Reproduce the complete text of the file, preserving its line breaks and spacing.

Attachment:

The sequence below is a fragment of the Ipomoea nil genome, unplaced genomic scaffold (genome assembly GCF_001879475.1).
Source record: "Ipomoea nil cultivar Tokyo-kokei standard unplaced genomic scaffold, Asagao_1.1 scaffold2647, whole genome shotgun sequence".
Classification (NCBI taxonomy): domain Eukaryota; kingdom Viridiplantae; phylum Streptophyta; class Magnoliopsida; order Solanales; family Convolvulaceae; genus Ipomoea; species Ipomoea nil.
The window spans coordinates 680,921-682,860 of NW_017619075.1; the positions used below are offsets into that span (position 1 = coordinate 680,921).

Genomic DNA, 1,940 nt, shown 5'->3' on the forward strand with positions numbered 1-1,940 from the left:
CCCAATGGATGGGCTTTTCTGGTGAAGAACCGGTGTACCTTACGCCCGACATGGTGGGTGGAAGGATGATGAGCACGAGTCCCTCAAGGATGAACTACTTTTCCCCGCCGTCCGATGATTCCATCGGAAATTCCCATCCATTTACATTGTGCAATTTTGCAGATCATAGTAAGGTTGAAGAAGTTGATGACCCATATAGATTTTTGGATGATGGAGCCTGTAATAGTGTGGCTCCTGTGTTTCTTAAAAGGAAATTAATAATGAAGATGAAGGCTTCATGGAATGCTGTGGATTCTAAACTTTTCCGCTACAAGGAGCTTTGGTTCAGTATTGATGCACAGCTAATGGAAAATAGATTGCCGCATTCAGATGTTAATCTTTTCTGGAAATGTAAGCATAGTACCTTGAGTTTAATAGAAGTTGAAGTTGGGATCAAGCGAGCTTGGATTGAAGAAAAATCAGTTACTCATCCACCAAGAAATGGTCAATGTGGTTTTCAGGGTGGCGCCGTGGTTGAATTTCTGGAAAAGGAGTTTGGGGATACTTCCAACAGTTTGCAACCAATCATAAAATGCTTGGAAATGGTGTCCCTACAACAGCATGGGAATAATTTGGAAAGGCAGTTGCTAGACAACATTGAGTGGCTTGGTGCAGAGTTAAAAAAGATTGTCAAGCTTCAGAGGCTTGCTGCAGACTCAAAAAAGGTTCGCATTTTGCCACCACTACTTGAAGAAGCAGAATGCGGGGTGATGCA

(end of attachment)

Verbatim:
The sequence below is a fragment of the Ipomoea nil genome, unplaced genomic scaffold (genome assembly GCF_001879475.1).
Source record: "Ipomoea nil cultivar Tokyo-kokei standard unplaced genomic scaffold, Asagao_1.1 scaffold2647, whole genome shotgun sequence".
Classification (NCBI taxonomy): domain Eukaryota; kingdom Viridiplantae; phylum Streptophyta; class Magnoliopsida; order Solanales; family Convolvulaceae; genus Ipomoea; species Ipomoea nil.
The window spans coordinates 680,921-682,860 of NW_017619075.1; the positions used below are offsets into that span (position 1 = coordinate 680,921).

Genomic DNA, 1,940 nt, shown 5'->3' on the forward strand with positions numbered 1-1,940 from the left:
CCCAATGGATGGGCTTTTCTGGTGAAGAACCGGTGTACCTTACGCCCGACATGGTGGGTGGAAGGATGATGAGCACGAGTCCCTCAAGGATGAACTACTTTTCCCCGCCGTCCGATGATTCCATCGGAAATTCCCATCCATTTACATTGTGCAATTTTGCAGATCATAGTAAGGTTGAAGAAGTTGATGACCCATATAGATTTTTGGATGATGGAGCCTGTAATAGTGTGGCTCCTGTGTTTCTTAAAAGGAAATTAATAATGAAGATGAAGGCTTCATGGAATGCTGTGGATTCTAAACTTTTCCGCTACAAGGAGCTTTGGTTCAGTATTGATGCACAGCTAATGGAAAATAGATTGCCGCATTCAGATGTTAATCTTTTCTGGAAATGTAAGCATAGTACCTTGAGTTTAATAGAAGTTGAAGTTGGGATCAAGCGAGCTTGGATTGAAGAAAAATCAGTTACTCATCCACCAAGAAATGGTCAATGTGGTTTTCAGGGTGGCGCCGTGGTTGAATTTCTGGAAAAGGAGTTTGGGGATACTTCCAACAGTTTGCAACCAATCATAAAATGCTTGGAAATGGTGTCCCTACAACAGCATGGGAATAATTTGGAAAGGCAGTTGCTAGACAACATTGAGTGGCTTGGTGCAGAGTTAAAAAAGATTGTCAAGCTTCAGAGGCTTGCTGCAGACTCAAAAAAGGTTCGCATTTTGCCACCACTACTTGAAGAAGCAGAATGCGGGGTGATGCA